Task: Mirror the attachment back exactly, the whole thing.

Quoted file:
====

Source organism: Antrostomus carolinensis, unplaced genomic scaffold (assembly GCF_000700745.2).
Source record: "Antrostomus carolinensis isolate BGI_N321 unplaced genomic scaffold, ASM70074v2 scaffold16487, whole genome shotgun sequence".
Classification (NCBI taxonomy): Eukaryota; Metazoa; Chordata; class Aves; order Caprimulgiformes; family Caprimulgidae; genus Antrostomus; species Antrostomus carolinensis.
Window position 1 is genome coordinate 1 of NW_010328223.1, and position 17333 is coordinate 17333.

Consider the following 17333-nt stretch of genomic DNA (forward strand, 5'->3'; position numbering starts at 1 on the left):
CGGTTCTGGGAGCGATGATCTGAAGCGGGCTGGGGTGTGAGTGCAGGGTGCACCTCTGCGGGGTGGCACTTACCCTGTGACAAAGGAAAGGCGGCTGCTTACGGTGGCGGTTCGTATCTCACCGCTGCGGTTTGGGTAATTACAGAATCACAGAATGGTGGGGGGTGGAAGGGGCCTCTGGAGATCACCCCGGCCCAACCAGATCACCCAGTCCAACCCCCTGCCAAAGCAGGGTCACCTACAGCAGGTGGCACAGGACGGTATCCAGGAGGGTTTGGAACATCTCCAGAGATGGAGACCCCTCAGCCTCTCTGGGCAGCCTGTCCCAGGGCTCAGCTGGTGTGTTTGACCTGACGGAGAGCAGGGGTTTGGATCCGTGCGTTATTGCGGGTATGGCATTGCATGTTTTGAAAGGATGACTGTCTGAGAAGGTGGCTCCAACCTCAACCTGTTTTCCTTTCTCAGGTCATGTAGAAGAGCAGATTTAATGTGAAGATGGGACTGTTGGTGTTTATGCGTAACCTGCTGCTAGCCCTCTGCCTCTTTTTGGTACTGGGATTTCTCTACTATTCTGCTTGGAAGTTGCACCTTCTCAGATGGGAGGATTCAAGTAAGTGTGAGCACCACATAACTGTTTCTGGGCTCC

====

Source organism: Antrostomus carolinensis, unplaced genomic scaffold (assembly GCF_000700745.2).
Source record: "Antrostomus carolinensis isolate BGI_N321 unplaced genomic scaffold, ASM70074v2 scaffold16487, whole genome shotgun sequence".
Classification (NCBI taxonomy): Eukaryota; Metazoa; Chordata; class Aves; order Caprimulgiformes; family Caprimulgidae; genus Antrostomus; species Antrostomus carolinensis.
Window position 1 is genome coordinate 1 of NW_010328223.1, and position 17333 is coordinate 17333.

Consider the following 17333-nt stretch of genomic DNA (forward strand, 5'->3'; position numbering starts at 1 on the left):
CGGTTCTGGGAGCGATGATCTGAAGCGGGCTGGGGTGTGAGTGCAGGGTGCACCTCTGCGGGGTGGCACTTACCCTGTGACAAAGGAAAGGCGGCTGCTTACGGTGGCGGTTCGTATCTCACCGCTGCGGTTTGGGTAATTACAGAATCACAGAATGGTGGGGGGTGGAAGGGGCCTCTGGAGATCACCCCGGCCCAACCAGATCACCCAGTCCAACCCCCTGCCAAAGCAGGGTCACCTACAGCAGGTGGCACAGGACGGTATCCAGGAGGGTTTGGAACATCTCCAGAGATGGAGACCCCTCAGCCTCTCTGGGCAGCCTGTCCCAGGGCTCAGCTGGTGTGTTTGACCTGACGGAGAGCAGGGGTTTGGATCCGTGCGTTATTGCGGGTATGGCATTGCATGTTTTGAAAGGATGACTGTCTGAGAAGGTGGCTCCAACCTCAACCTGTTTTCCTTTCTCAGGTCATGTAGAAGAGCAGATTTAATGTGAAGATGGGACTGTTGGTGTTTATGCGTAACCTGCTGCTAGCCCTCTGCCTCTTTTTGGTACTGGGATTTCTCTACTATTCTGCTTGGAAGTTGCACCTTCTCAGATGGGAGGATTCAAGTAAGTGTGAGCACCACATAACTGTTTCTGGGCTCC